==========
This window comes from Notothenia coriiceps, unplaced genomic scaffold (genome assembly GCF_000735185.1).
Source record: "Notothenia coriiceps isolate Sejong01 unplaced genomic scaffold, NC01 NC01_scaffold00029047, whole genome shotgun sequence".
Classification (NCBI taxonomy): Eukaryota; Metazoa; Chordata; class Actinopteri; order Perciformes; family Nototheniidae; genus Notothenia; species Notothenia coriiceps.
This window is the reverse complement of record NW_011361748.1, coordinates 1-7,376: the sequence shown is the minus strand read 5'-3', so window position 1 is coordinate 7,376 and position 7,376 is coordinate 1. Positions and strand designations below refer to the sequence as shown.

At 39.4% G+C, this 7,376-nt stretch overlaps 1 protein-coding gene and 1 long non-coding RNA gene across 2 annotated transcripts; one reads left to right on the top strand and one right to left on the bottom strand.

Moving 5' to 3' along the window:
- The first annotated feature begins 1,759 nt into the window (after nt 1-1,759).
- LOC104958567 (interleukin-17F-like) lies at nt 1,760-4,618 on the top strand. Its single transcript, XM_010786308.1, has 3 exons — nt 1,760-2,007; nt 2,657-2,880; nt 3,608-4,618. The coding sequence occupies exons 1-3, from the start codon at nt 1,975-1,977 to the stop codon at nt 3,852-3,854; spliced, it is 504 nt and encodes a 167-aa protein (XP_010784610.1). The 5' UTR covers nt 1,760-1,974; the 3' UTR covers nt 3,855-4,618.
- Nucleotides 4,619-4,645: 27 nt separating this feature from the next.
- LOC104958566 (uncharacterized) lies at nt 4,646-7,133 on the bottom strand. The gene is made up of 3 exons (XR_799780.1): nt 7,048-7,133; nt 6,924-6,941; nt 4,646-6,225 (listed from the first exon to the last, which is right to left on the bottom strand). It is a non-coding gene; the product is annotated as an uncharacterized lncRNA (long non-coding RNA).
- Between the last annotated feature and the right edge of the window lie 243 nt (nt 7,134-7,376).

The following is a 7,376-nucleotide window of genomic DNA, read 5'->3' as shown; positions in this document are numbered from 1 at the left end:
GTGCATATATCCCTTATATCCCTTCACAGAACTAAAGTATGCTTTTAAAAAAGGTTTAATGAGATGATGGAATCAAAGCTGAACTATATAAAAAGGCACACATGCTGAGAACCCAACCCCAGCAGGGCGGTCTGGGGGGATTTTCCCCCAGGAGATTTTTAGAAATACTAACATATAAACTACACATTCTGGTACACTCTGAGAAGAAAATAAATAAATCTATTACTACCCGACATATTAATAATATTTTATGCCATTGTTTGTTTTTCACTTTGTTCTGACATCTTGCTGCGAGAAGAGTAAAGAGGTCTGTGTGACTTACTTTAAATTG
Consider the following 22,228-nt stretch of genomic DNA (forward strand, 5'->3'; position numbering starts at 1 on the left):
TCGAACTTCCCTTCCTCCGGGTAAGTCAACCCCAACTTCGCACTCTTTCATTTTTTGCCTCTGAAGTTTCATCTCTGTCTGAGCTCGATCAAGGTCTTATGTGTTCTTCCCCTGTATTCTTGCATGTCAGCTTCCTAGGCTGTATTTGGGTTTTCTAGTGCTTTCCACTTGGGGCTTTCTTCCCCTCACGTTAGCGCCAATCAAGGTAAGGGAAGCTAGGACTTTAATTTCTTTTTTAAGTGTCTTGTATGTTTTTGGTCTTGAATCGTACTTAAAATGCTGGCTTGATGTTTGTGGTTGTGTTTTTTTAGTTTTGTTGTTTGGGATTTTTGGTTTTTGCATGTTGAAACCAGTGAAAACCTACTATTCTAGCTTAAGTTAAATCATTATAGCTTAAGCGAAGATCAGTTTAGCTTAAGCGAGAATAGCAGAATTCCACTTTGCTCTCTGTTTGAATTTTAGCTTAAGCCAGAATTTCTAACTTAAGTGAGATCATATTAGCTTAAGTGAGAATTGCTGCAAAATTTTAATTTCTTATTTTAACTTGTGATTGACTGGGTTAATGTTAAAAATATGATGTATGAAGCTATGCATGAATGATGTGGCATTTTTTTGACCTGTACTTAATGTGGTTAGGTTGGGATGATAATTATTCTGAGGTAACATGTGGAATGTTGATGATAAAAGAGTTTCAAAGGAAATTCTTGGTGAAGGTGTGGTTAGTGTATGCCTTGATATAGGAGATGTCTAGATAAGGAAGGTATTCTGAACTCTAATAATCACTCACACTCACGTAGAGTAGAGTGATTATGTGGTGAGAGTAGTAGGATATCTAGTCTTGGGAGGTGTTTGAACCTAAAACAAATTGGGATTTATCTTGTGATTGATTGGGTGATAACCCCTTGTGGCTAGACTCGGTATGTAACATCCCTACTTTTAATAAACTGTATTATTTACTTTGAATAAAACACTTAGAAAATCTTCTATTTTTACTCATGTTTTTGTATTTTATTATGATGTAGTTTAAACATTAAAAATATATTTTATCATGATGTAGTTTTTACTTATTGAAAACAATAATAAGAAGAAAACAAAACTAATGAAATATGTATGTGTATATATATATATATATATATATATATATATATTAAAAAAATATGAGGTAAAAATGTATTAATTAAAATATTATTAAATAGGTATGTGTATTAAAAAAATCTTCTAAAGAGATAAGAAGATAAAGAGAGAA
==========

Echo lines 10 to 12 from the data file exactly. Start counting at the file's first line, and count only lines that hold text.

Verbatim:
- LOC104958566 (uncharacterized) lies at nt 4,646-7,133 on the bottom strand. The gene is made up of 3 exons (XR_799780.1): nt 7,048-7,133; nt 6,924-6,941; nt 4,646-6,225 (listed from the first exon to the last, which is right to left on the bottom strand). It is a non-coding gene; the product is annotated as an uncharacterized lncRNA (long non-coding RNA).
- Between the last annotated feature and the right edge of the window lie 243 nt (nt 7,134-7,376).

The following is a 7,376-nucleotide window of genomic DNA, read 5'->3' as shown; positions in this document are numbered from 1 at the left end: